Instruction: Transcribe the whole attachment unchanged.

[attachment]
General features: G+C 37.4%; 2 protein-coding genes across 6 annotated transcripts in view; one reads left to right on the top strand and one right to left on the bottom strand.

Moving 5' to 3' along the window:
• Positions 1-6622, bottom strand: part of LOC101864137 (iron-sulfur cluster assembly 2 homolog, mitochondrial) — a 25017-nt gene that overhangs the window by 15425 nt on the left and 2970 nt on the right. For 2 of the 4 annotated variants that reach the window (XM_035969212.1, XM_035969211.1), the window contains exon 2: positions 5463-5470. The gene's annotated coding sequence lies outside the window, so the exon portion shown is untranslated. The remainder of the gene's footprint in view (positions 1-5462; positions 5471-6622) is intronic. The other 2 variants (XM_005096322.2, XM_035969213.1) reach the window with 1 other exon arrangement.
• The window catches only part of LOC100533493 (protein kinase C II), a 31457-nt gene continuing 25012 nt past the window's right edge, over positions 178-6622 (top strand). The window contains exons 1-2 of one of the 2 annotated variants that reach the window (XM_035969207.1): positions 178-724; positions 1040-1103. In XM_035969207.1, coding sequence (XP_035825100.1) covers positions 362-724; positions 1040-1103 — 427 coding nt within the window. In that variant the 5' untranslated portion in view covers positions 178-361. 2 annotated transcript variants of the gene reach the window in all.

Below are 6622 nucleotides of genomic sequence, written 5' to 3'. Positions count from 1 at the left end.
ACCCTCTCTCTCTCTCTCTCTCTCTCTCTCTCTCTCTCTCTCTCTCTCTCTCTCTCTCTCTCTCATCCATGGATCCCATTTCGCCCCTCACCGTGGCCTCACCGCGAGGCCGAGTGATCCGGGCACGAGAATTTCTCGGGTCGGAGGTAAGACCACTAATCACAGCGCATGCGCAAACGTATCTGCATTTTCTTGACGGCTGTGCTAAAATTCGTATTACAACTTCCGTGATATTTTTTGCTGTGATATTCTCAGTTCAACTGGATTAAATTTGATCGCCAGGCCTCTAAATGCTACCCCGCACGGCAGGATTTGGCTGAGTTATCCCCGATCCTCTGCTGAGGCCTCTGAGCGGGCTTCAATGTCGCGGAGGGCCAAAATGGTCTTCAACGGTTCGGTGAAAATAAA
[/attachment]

General features: G+C 37.4%; 2 protein-coding genes across 6 annotated transcripts in view; one reads left to right on the top strand and one right to left on the bottom strand.

Moving 5' to 3' along the window:
• Positions 1-6622, bottom strand: part of LOC101864137 (iron-sulfur cluster assembly 2 homolog, mitochondrial) — a 25017-nt gene that overhangs the window by 15425 nt on the left and 2970 nt on the right. For 2 of the 4 annotated variants that reach the window (XM_035969212.1, XM_035969211.1), the window contains exon 2: positions 5463-5470. The gene's annotated coding sequence lies outside the window, so the exon portion shown is untranslated. The remainder of the gene's footprint in view (positions 1-5462; positions 5471-6622) is intronic. The other 2 variants (XM_005096322.2, XM_035969213.1) reach the window with 1 other exon arrangement.
• The window catches only part of LOC100533493 (protein kinase C II), a 31457-nt gene continuing 25012 nt past the window's right edge, over positions 178-6622 (top strand). The window contains exons 1-2 of one of the 2 annotated variants that reach the window (XM_035969207.1): positions 178-724; positions 1040-1103. In XM_035969207.1, coding sequence (XP_035825100.1) covers positions 362-724; positions 1040-1103 — 427 coding nt within the window. In that variant the 5' untranslated portion in view covers positions 178-361. 2 annotated transcript variants of the gene reach the window in all.

Below are 6622 nucleotides of genomic sequence, written 5' to 3'. Positions count from 1 at the left end.
ACCCTCTCTCTCTCTCTCTCTCTCTCTCTCTCTCTCTCTCTCTCTCTCTCTCTCTCTCTCTCTCATCCATGGATCCCATTTCGCCCCTCACCGTGGCCTCACCGCGAGGCCGAGTGATCCGGGCACGAGAATTTCTCGGGTCGGAGGTAAGACCACTAATCACAGCGCATGCGCAAACGTATCTGCATTTTCTTGACGGCTGTGCTAAAATTCGTATTACAACTTCCGTGATATTTTTTGCTGTGATATTCTCAGTTCAACTGGATTAAATTTGATCGCCAGGCCTCTAAATGCTACCCCGCACGGCAGGATTTGGCTGAGTTATCCCCGATCCTCTGCTGAGGCCTCTGAGCGGGCTTCAATGTCGCGGAGGGCCAAAATGGTCTTCAACGGTTCGGTGAAAATAAA